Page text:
(2002), there is often a strong desire to develop one’s own ideas and reject outside knowledge. In a previous article
, Paddy Upton, head coach of the Sydney Thunder cricket team in Australia's Big Bash league, touched on the notion that coaches are determined to be seen as all-knowing technical gurus.
A head coach is an isolated and volatile job with a very short shelf life. Getting sacked is a strong possibility in any code and it is understandable that a coach would be reluctant to share ideas, as well as allow others to share theirs. It seems folly not to accept help, but how many of you have felt the pressures and expectations that come with being a head coach of a franchise or club?
“It’s a lonely job as a head coach,” says Watt. “It’s his head on the block but communication is key. Understanding that there is always something new to learn is what makes a top coach. We encourage our coaches to meet regularly and learn from each other and other sports. We’re not threatened because our sport is so different.”
Josh Waker takes a mark for the Geelong Cats in the Victorian Football League (VFL). Marking is one of the most difficult and sport specific skills in Australian rules football. Image supplied by Arj Giese.
This security has allowed Watt and the AFL to learn from other sports and has created a willingness to share knowledge. Research in knowledge sharing has shown that the desire to create a two-way avenue is vital.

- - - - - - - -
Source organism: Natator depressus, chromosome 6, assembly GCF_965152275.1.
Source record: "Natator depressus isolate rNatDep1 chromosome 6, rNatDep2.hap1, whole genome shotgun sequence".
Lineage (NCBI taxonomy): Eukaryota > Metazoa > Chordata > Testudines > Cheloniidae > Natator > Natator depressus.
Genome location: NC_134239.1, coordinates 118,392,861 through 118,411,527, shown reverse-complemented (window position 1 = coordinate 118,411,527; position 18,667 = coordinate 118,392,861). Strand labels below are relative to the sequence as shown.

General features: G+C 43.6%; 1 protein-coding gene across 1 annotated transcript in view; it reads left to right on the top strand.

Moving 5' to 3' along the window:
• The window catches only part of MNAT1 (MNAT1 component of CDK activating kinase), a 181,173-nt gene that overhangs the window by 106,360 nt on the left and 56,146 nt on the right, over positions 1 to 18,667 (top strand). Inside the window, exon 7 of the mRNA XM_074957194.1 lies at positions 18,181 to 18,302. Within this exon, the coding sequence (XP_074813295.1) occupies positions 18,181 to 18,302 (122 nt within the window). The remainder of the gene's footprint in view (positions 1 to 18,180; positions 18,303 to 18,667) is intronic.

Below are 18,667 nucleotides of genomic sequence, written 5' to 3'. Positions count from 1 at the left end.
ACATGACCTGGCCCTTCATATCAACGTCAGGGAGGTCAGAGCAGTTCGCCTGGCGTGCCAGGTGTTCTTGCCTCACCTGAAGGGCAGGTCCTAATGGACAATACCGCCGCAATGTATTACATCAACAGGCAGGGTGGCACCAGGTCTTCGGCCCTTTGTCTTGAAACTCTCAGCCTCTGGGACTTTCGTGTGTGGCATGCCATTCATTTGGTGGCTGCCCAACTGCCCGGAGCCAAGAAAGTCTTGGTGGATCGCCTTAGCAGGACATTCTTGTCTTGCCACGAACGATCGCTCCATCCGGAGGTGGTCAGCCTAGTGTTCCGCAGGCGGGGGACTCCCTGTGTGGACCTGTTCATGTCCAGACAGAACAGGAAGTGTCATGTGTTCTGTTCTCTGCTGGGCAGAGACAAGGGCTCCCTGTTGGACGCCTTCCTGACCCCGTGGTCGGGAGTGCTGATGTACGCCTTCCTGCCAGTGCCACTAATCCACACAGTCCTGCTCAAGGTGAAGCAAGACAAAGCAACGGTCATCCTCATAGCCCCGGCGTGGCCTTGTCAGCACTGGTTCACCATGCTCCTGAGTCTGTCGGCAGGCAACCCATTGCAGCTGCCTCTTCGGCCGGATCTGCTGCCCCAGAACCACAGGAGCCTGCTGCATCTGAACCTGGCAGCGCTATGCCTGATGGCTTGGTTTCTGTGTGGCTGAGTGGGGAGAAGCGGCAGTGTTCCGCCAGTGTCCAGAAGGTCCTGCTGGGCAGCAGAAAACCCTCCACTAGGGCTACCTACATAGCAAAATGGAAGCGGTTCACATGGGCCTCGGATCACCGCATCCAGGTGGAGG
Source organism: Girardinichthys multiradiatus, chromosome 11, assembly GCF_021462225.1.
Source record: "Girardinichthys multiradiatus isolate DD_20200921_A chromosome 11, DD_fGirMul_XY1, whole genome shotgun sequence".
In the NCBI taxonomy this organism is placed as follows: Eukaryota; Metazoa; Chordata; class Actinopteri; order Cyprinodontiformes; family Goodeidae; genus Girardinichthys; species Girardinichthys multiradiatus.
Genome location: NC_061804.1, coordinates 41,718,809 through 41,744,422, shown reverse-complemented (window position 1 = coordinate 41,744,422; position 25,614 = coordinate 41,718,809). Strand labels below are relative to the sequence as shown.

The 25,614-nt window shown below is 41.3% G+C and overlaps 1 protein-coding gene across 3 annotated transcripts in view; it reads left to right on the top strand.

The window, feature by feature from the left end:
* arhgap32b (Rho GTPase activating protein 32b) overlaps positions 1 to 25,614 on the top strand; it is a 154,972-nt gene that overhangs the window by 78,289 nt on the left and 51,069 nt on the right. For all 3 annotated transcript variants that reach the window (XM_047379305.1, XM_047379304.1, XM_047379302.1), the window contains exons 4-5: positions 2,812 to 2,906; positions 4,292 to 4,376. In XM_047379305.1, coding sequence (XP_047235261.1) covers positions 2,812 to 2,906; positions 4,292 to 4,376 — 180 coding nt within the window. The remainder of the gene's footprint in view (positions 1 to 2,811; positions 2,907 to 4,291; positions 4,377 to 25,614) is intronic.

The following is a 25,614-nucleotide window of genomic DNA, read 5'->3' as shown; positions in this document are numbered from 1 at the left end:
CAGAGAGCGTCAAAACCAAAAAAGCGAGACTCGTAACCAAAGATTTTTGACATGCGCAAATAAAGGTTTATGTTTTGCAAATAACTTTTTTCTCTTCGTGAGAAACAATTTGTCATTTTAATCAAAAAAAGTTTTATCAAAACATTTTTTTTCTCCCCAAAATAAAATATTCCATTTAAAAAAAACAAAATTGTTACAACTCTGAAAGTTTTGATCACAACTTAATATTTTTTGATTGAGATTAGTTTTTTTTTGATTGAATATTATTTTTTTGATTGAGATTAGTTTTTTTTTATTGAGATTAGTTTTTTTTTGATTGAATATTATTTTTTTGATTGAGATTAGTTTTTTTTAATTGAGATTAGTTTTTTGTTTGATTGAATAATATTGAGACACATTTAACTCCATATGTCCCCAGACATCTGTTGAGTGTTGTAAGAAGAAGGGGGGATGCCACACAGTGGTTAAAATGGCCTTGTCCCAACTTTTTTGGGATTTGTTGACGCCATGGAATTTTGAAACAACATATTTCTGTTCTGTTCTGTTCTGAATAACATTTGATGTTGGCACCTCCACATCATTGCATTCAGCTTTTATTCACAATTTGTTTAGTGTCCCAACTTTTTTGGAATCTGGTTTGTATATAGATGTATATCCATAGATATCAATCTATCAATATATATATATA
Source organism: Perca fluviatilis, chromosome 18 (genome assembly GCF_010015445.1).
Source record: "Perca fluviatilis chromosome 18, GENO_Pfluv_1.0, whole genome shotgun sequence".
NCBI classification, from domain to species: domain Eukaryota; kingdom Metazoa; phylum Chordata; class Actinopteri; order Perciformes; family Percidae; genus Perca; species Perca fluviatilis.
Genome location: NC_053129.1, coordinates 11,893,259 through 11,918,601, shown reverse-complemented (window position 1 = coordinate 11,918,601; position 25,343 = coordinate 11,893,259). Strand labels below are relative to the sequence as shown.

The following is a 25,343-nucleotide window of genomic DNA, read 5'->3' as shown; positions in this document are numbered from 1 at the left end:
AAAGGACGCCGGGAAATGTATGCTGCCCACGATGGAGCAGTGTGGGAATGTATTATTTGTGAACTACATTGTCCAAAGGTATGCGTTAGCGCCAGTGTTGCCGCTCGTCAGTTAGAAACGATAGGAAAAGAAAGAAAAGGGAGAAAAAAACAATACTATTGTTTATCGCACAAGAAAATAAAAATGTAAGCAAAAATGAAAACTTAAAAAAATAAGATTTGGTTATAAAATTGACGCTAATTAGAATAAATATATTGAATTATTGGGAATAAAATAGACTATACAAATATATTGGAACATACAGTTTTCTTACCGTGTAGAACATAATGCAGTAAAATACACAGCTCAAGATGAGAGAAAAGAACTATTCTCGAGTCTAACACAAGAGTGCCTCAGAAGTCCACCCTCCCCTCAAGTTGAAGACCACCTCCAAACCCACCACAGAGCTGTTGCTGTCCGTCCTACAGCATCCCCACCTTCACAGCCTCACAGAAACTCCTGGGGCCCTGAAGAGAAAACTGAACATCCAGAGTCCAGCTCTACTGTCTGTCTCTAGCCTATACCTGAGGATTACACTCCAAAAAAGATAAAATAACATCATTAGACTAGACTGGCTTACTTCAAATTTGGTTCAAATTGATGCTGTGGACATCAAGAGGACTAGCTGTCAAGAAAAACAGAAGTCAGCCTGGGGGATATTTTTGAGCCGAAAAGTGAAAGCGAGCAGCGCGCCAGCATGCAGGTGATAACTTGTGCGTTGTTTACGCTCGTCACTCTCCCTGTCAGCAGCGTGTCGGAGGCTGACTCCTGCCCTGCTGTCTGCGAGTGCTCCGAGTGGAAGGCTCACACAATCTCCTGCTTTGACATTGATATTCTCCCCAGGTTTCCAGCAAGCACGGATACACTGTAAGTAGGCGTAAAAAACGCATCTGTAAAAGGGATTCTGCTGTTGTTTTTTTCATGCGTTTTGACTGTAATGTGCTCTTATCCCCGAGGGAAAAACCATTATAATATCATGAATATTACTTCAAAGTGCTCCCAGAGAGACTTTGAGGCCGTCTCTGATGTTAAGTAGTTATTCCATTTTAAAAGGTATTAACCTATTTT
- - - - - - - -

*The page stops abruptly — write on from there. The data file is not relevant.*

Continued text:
When former New Zealand All Blacks coach Laurie Mains called code-hopping Sonny Bill Williams a “mercenary” for swapping union for league, it seemed to come from a personal place. In an interview with News24
, the former coach lamented the fact that the New Zealand rugby hierarchy were “content to let Williams flit from one code to another at will.” Of course Mains wanted the best players available representing the code he loves, but his anger seemed to be directed at the opposing code (rugby league) more than the ineptness of his code (rugby union).
Cricket Australia had no such qualms, hiring American Mike Young as their fielding coach in 2000. Young’s sporting background was in baseball prior to John Buchanan appointing him. In the early parts of the new millennium, Australia’s fielding improved dramatically under Young’s tutelage. The way players positioned their body when throwing and catching the ball was adapted using the knowledge he had acquired through baseball. He combined the existing philosophies that the cricketers had with his established techniques to create a successful hybrid of fielding.
One such example involved a simple alteration. Young noted that when walking in with the bowler, fielders were taking around ten steps before the ball reached the batsman. Over a five day test match that adds up to a lot of steps. Thanks to Young and his knowledge from another sport, Australian cricketers were saving energy by only taking three steps.
The baseball-cricket relationship has now developed into a new initiative called Switch Hit 20